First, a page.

Even though these products are grouped with the company’s Nuclias-managed APs, cloud management capabilities are not extended to this line.
Linksys, which Belkin acquired in 2013, provides networking systems for both home and small businesses. While Linksys was acquired by Belkin, it continues to keep its brands and models separate.
The basic Linksys AP is the LAPAC1200 model, a cloud-managed device that retails for $149.99. Five other APs are also available, each with different capabilities and throughput ratings. In addition, Linksys offers a Wi-Fi mesh system, Velop, for those who require greater coverage than they would obtain from a single AP. Velop is priced at $150 but is not cloud-managed.
Linksys offers a LAN switch portfolio number of about 17 different models. These are all GbE switches — managed and unmanaged — with or without PoE. These include five-port, eight-port, 16-port and 24-port versions, plus uplinks in certain models. Unfortunately, it does not appear that any of these switches are yet covered by Linksys Cloud Manager.
Security is handled through the LRT224 dual WAN business gigabit VPN router, which is offered either as a two-port or one-port model. Both sell for less than $200. The devices, which aren’t cloud-managed, serve as VPN tunnel terminations and include integrated port filtering firewalls.
Netgear has a variety of SMB-focused networking equipment.
The basic Netgear SMB AP, WAC505, is priced at $89.99. Like other vendors, Netgear offers other AP models, with performance increasing as prices increase. Netgear’s cloud management, dubbed Insight, oversees the Aps, as well as Netgear’s Wi-Fi mesh offering.
Netgear has made great strides when it comes to SMB, cloud-managed switching. In fact, it has two classes of cloud-managed switches: one focused on lower-end, low-port count users and the other focused on higher-port count SMBs. The lower-end switches are relevant to this comparison and consist of six different models. Each model features eight user ports. Some models offer PoE, and some even offer ports that can handle small form-factor pluggable uplinks. Netgear Insight manages all of these.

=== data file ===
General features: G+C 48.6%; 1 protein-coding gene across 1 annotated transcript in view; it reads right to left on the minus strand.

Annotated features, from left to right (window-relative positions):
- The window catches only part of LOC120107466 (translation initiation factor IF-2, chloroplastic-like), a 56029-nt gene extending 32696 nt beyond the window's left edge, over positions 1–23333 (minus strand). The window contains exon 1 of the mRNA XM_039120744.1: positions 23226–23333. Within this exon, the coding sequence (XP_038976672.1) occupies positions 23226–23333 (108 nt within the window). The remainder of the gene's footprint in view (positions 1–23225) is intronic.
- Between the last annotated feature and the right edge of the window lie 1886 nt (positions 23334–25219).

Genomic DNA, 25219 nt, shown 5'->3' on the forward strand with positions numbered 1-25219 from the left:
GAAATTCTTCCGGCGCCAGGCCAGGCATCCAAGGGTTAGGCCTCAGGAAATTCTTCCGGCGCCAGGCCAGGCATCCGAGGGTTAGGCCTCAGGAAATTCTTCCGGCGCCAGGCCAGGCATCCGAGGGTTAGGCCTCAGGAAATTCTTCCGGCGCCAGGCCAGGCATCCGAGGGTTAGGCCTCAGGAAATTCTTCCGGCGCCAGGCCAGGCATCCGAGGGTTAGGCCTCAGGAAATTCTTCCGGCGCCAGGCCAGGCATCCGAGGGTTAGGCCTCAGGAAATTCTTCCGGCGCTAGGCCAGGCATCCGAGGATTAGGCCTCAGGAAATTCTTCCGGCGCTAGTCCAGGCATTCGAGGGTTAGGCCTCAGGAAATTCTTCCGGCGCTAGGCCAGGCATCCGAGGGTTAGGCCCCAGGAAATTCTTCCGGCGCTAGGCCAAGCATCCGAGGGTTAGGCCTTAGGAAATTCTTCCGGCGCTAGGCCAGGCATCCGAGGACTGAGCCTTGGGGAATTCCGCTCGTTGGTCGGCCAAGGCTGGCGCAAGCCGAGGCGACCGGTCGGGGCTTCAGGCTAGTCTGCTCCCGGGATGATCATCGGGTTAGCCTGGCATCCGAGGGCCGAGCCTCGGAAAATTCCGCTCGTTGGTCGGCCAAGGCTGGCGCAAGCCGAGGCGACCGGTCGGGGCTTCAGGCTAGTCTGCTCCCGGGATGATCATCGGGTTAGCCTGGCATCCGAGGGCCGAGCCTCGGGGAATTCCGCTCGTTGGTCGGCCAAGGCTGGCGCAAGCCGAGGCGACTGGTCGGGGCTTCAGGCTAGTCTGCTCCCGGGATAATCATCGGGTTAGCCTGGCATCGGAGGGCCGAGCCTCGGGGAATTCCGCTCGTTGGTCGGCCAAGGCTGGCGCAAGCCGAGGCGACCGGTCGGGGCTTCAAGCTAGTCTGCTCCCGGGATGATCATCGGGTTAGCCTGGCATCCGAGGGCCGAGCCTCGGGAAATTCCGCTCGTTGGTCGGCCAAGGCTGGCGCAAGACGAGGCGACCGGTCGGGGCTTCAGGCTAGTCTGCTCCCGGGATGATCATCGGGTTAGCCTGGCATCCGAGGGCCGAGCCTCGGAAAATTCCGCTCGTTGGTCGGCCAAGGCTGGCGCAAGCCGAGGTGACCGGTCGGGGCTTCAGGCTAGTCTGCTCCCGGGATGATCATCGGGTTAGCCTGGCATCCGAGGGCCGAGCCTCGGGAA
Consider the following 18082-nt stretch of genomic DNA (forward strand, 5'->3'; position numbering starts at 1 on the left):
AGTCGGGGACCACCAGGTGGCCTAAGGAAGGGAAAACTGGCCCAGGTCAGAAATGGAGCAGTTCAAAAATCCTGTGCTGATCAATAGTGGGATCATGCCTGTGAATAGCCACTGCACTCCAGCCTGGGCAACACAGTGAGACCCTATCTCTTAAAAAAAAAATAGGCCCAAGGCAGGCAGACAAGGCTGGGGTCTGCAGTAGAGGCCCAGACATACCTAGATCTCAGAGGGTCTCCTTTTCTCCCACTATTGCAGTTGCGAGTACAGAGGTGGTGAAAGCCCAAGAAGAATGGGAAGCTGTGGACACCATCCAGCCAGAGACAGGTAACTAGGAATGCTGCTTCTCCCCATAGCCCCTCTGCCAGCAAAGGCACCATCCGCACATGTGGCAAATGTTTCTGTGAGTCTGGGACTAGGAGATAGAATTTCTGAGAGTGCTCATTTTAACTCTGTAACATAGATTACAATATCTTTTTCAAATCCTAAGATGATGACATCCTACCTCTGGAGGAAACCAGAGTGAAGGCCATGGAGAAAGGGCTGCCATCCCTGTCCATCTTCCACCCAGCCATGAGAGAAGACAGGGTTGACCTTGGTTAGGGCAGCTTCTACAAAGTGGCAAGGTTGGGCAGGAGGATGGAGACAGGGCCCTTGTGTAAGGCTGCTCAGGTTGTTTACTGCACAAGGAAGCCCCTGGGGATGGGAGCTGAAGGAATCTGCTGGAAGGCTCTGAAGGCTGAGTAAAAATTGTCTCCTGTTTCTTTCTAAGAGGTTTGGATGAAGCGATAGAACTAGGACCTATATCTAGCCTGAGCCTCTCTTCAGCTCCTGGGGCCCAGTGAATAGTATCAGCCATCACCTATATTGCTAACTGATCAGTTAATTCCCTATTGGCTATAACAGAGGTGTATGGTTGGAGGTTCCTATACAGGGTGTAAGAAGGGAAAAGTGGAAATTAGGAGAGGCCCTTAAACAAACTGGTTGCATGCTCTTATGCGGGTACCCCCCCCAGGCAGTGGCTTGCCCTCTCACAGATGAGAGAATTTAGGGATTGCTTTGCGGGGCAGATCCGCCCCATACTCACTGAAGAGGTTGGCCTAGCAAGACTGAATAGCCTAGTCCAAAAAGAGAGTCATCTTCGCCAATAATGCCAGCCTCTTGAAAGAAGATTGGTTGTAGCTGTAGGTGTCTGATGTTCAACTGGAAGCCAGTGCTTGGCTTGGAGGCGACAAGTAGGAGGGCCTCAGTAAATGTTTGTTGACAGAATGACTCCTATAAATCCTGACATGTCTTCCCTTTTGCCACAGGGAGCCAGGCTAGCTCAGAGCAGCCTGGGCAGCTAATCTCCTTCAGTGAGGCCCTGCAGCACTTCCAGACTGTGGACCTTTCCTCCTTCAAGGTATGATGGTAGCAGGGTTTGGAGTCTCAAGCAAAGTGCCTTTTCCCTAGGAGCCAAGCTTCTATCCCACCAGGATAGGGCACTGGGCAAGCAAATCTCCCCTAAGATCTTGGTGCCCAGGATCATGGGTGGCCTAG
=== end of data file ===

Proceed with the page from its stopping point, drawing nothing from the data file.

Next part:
Netgear’s BR500 VPN router, which is also cloud-managed, features a full set of firewall functions, including stateful packet inspection, port and service blocking, and denial-of-service (DoS) protection.
Traditional VPNs are historically difficult to configure. For use between devices, Netgear has developed its Instant VPN to provide easy-to-use VPN functionality. The Netgear Instant VPN feature requires a subscription plan, which is priced at $25 per year or $100 for a five-year license.
Founded in 1996, China-based TP-Link offers a range of networking products.
TP-Link Omada, the vendor’s centralized, cloud-managed offering, is license-free with no subscription charge and supports a number of its APs through a separate appliance, OC200, priced at $80. The basic TP-Link cloud-managed AP is EAP225 AC1350, which is ceiling-mounted and supports MU-MIMO (multiuser multiple input, multiple output). Its cost is under $60.
TP-Link has a portfolio of about 50 different models of SMB-class switches. These switches are either five-port, eight-port, 16-port, 24-port or 48-port. The models vary with respect to management capabilities, uplinks and PoE support. Unfortunately, Omada does not manage any of these switches.
Security functions — among them, stateful firewall and DoS protection — is provided through a VPN router, TL-R600VPN. It’s equipped with five GbE ports, one for WAN and four for LAN. The device does not support cloud management.